Despite regulatory uncertainty, organizations are diving into what many believe will be a robust market for pooled employer plans.
Aon PLC last month announced its intention to launch a pooled employer plan, or PEP, on Jan. 1, becoming the first high-profile company to do so. Other lesser known firms have made similar announcements, including The Platinum 401k Inc., the marketing arm of $450 million Clearwater, Fla.-based third-party administration firm American Pension Services LLC.
The new breed of multiple employer plans that they're looking to bring to market come compliments of 2019's SECURE Act, which made the plans possible. As envisioned under the legislation, the anticipated new plans will make it more attractive for employers in unrelated businesses to join a collective or pooled retirement plan for their workforces, a move that will allow them to reduce administrative duties and lower retirement plan costs through economies of scale.
The early first movers in the PEP market, however, may be moving a little too fast. While Aon and others that have announced plans to launch PEPs will serve as the pooled plan provider or P3, nothing is official until registration with the Department of Labor. All are waiting for the DOL to set up a registration process.
More importantly, they're waiting for regulatory guidance from the DOL as to possible prohibited transaction exemptions they might need to run the PEPs. Lingering legal questions persist as to whether P3s and others serving the new pooled plans will need exemptions — apart from those that already exist — to do their jobs and get paid for it, according to legal experts.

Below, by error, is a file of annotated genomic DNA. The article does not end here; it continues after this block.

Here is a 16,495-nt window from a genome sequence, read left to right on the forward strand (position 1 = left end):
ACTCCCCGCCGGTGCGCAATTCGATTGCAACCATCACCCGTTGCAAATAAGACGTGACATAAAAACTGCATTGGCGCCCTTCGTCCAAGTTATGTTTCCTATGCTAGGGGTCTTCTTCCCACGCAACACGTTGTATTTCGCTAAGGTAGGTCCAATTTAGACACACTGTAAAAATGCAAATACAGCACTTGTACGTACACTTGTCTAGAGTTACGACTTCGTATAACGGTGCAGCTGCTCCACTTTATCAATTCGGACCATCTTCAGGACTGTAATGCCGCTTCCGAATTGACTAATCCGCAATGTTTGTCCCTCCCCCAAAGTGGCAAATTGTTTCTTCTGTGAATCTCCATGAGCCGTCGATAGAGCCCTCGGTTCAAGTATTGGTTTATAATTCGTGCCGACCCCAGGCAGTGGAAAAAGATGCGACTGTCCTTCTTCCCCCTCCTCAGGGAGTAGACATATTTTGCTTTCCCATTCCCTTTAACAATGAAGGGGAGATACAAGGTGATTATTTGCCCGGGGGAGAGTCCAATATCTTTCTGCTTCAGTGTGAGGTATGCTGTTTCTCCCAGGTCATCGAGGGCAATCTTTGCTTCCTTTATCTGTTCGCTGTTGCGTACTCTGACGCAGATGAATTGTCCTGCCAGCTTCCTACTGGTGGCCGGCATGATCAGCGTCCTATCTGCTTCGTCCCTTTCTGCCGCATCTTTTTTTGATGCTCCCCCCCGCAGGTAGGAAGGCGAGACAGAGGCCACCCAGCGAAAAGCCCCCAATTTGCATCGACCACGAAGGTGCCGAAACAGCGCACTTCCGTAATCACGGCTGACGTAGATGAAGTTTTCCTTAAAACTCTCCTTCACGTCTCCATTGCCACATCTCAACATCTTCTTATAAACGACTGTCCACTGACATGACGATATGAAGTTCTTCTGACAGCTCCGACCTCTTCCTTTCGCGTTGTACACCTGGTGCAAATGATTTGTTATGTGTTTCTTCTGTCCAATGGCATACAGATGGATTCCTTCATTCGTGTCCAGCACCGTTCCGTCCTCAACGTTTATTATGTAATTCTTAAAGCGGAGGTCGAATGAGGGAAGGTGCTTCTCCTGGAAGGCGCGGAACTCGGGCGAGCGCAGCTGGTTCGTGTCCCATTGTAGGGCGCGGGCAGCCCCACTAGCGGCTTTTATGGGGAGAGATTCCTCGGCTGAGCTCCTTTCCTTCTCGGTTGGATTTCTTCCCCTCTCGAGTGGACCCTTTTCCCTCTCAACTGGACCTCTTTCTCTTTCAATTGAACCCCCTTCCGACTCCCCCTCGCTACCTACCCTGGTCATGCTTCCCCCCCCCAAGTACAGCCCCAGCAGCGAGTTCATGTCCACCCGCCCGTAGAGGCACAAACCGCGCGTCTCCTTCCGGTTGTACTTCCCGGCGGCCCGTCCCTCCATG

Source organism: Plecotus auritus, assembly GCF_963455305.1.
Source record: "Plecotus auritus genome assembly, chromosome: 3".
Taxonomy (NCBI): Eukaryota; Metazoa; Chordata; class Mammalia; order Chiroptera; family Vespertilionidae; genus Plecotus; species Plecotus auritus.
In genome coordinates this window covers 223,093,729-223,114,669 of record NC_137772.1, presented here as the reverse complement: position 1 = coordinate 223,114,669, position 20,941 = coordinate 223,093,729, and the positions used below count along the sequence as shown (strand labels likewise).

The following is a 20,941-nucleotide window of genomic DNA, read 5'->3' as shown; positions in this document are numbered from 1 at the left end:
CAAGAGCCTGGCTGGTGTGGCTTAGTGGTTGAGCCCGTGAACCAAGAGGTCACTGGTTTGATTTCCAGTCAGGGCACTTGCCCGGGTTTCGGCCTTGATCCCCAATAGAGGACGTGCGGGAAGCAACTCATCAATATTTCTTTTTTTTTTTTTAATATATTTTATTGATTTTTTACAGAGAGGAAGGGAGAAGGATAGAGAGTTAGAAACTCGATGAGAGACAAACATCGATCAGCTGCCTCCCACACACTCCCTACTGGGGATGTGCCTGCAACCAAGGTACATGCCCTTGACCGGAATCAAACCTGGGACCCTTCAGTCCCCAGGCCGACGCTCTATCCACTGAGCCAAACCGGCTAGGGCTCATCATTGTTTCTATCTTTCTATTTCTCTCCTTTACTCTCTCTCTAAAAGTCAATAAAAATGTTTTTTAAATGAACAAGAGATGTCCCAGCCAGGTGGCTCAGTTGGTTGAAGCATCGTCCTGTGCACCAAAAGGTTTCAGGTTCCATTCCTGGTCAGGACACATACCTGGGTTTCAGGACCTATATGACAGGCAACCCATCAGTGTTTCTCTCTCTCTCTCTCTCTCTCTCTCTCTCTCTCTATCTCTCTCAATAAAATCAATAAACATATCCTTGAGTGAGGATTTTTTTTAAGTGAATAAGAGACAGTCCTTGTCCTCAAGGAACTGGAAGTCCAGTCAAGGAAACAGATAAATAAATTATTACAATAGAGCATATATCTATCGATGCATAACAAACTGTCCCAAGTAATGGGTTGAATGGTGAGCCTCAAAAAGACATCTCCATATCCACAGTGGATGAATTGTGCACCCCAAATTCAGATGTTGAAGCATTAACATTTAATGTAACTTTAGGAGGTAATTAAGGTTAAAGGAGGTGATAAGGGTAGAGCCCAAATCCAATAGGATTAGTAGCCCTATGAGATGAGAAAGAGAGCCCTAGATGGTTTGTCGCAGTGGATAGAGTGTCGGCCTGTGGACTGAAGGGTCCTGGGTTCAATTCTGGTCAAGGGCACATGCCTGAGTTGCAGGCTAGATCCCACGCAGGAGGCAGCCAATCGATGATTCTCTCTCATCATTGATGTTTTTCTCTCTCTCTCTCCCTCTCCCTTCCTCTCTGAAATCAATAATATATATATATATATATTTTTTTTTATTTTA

One of the biggest concerns is that plan sponsors use the money in the plan for the wrong purposes. To address this conflict of interest, ERISA prohibits plan sponsors from paying their service providers from plan assets unless it's specifically permitted by prohibited transaction exemptions.
Robert Toth, principal of Toth Law in Fort Wayne, Ind., describes the thinking as ERISA's "squat rule." "You can't get paid squat from a retirement plan unless it's specifically allowed someplace," he said.
For PEPs, those restrictions raise a host of questions. Because PEPs are a new type of plan, it's not clear that any existing exemptions will cover the special relationships being created, Mr. Toth said.
PEPs also raise other potential conflict of interest concerns, including whether the P3 can serve in the dual role as the 3(38) investment manager and whether proprietary products by service providers can be used in investment lineups.
The uncertainty is such that the DOL in June released a request for information asking for industry input on possible conflicts that service providers might have in operating PEPs and whether any additional exemptions might be needed to facilitate the growth of the market. The comment period ends July 20.